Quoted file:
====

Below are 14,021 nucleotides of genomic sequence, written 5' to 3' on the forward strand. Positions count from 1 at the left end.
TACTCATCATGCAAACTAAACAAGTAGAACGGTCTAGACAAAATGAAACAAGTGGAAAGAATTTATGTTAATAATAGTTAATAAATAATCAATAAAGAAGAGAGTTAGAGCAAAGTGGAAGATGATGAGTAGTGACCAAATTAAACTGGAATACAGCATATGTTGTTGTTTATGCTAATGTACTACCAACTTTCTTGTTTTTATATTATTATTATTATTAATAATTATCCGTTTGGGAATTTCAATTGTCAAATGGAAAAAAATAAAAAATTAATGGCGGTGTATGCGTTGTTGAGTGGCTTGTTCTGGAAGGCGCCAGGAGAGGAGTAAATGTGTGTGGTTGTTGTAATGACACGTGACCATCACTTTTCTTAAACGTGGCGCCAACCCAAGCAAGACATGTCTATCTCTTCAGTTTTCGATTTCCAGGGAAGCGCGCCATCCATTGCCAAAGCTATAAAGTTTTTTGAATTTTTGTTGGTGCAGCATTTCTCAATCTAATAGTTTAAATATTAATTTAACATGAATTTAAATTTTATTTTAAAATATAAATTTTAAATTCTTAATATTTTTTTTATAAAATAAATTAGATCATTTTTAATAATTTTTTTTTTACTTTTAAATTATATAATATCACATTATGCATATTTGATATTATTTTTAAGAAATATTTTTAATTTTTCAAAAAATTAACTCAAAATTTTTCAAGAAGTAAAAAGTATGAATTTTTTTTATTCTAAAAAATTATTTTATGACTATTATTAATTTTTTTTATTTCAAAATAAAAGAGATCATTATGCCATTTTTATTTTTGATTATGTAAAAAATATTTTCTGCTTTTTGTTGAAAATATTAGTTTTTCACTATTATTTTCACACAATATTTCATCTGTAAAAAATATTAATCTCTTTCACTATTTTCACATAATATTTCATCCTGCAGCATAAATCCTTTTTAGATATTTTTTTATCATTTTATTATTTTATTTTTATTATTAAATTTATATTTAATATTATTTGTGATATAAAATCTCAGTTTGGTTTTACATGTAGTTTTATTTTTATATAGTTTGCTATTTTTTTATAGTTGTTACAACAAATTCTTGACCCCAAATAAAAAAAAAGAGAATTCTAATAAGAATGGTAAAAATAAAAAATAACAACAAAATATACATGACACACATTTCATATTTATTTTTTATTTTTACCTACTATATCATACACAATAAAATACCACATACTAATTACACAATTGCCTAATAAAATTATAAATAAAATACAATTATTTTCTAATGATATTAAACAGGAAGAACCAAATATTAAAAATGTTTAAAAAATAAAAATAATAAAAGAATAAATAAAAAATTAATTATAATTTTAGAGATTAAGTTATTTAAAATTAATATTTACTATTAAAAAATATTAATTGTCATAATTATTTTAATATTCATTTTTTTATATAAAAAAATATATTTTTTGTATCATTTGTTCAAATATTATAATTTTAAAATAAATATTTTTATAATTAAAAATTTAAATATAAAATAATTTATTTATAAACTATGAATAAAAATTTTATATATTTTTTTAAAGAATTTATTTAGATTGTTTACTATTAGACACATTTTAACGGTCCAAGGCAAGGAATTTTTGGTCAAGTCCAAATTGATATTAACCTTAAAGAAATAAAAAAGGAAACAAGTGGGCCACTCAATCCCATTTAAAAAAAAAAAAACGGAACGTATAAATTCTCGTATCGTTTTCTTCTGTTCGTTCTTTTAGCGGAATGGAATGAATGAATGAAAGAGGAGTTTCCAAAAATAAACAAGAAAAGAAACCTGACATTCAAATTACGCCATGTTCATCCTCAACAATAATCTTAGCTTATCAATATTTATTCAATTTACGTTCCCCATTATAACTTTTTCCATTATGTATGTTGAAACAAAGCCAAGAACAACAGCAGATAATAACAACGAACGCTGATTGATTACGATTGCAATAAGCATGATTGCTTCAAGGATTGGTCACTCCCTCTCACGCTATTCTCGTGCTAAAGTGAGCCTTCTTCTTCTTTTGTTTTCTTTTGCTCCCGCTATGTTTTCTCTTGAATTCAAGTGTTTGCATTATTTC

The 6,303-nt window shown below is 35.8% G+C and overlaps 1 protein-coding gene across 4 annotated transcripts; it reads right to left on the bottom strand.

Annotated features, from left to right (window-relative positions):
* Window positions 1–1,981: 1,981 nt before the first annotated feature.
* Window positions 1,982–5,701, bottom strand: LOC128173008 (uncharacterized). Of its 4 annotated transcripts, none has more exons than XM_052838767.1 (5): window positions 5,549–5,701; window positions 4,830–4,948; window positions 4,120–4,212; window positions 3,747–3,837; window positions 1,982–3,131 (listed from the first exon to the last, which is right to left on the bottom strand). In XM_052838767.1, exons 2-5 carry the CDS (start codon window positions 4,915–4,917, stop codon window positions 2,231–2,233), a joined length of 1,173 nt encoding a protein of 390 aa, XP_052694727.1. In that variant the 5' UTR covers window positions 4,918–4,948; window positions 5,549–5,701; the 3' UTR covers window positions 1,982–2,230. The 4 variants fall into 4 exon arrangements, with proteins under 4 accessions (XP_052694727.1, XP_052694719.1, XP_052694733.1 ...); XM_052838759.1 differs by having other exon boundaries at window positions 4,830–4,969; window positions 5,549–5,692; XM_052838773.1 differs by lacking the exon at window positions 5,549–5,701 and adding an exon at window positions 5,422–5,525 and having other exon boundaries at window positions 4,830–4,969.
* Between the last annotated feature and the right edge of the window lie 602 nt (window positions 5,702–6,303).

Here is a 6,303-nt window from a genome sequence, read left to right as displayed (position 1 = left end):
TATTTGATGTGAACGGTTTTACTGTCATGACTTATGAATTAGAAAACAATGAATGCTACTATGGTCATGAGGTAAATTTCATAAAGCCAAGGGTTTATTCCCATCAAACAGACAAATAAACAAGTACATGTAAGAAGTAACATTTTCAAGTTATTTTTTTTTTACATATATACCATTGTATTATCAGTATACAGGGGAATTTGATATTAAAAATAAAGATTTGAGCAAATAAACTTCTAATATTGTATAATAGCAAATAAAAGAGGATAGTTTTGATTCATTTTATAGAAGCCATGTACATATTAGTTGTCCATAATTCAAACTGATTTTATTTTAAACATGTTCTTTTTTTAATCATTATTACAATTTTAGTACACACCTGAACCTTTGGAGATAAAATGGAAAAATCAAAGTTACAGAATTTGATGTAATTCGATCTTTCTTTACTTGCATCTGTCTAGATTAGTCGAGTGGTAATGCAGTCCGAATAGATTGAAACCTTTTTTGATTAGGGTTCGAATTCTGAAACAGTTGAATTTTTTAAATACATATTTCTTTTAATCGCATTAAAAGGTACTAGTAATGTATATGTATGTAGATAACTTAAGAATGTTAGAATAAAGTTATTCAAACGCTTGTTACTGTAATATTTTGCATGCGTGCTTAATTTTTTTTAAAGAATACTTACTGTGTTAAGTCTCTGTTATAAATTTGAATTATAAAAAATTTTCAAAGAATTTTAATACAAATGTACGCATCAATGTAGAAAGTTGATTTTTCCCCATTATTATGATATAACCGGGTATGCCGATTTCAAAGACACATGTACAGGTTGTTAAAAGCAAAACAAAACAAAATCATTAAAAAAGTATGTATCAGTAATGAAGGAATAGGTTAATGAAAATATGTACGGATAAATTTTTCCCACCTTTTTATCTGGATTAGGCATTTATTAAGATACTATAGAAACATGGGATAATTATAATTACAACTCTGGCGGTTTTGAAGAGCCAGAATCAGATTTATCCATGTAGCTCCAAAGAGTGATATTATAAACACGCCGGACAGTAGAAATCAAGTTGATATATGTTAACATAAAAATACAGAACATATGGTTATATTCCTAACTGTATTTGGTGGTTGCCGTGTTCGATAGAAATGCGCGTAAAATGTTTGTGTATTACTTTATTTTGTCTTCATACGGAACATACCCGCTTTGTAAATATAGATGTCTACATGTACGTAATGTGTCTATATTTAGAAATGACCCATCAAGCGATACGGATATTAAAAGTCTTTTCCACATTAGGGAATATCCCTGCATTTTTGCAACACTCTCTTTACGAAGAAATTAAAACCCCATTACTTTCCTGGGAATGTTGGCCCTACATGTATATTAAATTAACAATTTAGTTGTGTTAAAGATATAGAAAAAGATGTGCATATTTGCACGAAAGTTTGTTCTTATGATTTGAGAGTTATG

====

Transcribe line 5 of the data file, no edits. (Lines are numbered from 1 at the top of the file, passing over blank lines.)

* Window positions 1–1,981: 1,981 nt before the first annotated feature.